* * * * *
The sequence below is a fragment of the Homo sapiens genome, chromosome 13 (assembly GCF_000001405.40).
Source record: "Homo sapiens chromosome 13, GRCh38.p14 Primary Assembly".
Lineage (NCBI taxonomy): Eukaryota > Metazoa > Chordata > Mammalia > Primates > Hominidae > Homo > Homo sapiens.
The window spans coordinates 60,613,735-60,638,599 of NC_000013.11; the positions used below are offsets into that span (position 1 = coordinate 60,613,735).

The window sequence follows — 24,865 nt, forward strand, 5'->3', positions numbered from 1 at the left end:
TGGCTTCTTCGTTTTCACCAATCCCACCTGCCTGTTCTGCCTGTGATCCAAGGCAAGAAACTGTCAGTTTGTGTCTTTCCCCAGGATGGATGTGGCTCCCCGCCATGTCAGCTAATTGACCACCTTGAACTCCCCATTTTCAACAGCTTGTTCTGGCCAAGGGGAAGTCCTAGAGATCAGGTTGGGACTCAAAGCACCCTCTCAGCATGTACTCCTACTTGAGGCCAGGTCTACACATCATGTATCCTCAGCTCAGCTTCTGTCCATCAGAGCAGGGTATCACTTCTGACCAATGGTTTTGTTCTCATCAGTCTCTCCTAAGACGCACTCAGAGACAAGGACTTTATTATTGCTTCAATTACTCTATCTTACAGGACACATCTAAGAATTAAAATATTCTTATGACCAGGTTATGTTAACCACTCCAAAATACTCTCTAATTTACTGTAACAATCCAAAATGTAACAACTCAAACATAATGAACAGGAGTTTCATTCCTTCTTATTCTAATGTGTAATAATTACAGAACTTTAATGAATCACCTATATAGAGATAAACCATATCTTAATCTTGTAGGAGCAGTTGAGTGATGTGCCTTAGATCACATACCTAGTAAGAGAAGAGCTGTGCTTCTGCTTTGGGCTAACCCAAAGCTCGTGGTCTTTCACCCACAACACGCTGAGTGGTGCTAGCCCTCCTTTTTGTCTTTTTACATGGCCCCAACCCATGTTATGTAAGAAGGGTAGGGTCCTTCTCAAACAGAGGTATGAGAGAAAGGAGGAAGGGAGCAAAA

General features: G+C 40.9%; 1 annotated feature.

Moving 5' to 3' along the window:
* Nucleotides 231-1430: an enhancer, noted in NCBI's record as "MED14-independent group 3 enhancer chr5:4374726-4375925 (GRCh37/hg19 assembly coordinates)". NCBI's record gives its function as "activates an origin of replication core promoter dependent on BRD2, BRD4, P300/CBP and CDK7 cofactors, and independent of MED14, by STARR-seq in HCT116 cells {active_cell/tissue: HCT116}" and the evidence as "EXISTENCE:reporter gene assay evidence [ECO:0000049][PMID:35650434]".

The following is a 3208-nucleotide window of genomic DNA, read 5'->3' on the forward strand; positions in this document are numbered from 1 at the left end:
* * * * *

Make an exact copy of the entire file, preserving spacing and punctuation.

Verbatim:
The sequence below is a fragment of the Homo sapiens genome, chromosome 13 (assembly GCF_000001405.40).
Source record: "Homo sapiens chromosome 13, GRCh38.p14 Primary Assembly".
Lineage (NCBI taxonomy): Eukaryota > Metazoa > Chordata > Mammalia > Primates > Hominidae > Homo > Homo sapiens.
The window spans coordinates 60,613,735-60,638,599 of NC_000013.11; the positions used below are offsets into that span (position 1 = coordinate 60,613,735).

The window sequence follows — 24,865 nt, forward strand, 5'->3', positions numbered from 1 at the left end:
TGGCTTCTTCGTTTTCACCAATCCCACCTGCCTGTTCTGCCTGTGATCCAAGGCAAGAAACTGTCAGTTTGTGTCTTTCCCCAGGATGGATGTGGCTCCCCGCCATGTCAGCTAATTGACCACCTTGAACTCCCCATTTTCAACAGCTTGTTCTGGCCAAGGGGAAGTCCTAGAGATCAGGTTGGGACTCAAAGCACCCTCTCAGCATGTACTCCTACTTGAGGCCAGGTCTACACATCATGTATCCTCAGCTCAGCTTCTGTCCATCAGAGCAGGGTATCACTTCTGACCAATGGTTTTGTTCTCATCAGTCTCTCCTAAGACGCACTCAGAGACAAGGACTTTATTATTGCTTCAATTACTCTATCTTACAGGACACATCTAAGAATTAAAATATTCTTATGACCAGGTTATGTTAACCACTCCAAAATACTCTCTAATTTACTGTAACAATCCAAAATGTAACAACTCAAACATAATGAACAGGAGTTTCATTCCTTCTTATTCTAATGTGTAATAATTACAGAACTTTAATGAATCACCTATATAGAGATAAACCATATCTTAATCTTGTAGGAGCAGTTGAGTGATGTGCCTTAGATCACATACCTAGTAAGAGAAGAGCTGTGCTTCTGCTTTGGGCTAACCCAAAGCTCGTGGTCTTTCACCCACAACACGCTGAGTGGTGCTAGCCCTCCTTTTTGTCTTTTTACATGGCCCCAACCCATGTTATGTAAGAAGGGTAGGGTCCTTCTCAAACAGAGGTATGAGAGAAAGGAGGAAGGGAGCAAAA

General features: G+C 40.9%; 1 annotated feature.

Moving 5' to 3' along the window:
* Nucleotides 231-1430: an enhancer, noted in NCBI's record as "MED14-independent group 3 enhancer chr5:4374726-4375925 (GRCh37/hg19 assembly coordinates)". NCBI's record gives its function as "activates an origin of replication core promoter dependent on BRD2, BRD4, P300/CBP and CDK7 cofactors, and independent of MED14, by STARR-seq in HCT116 cells {active_cell/tissue: HCT116}" and the evidence as "EXISTENCE:reporter gene assay evidence [ECO:0000049][PMID:35650434]".

The following is a 3208-nucleotide window of genomic DNA, read 5'->3' on the forward strand; positions in this document are numbered from 1 at the left end: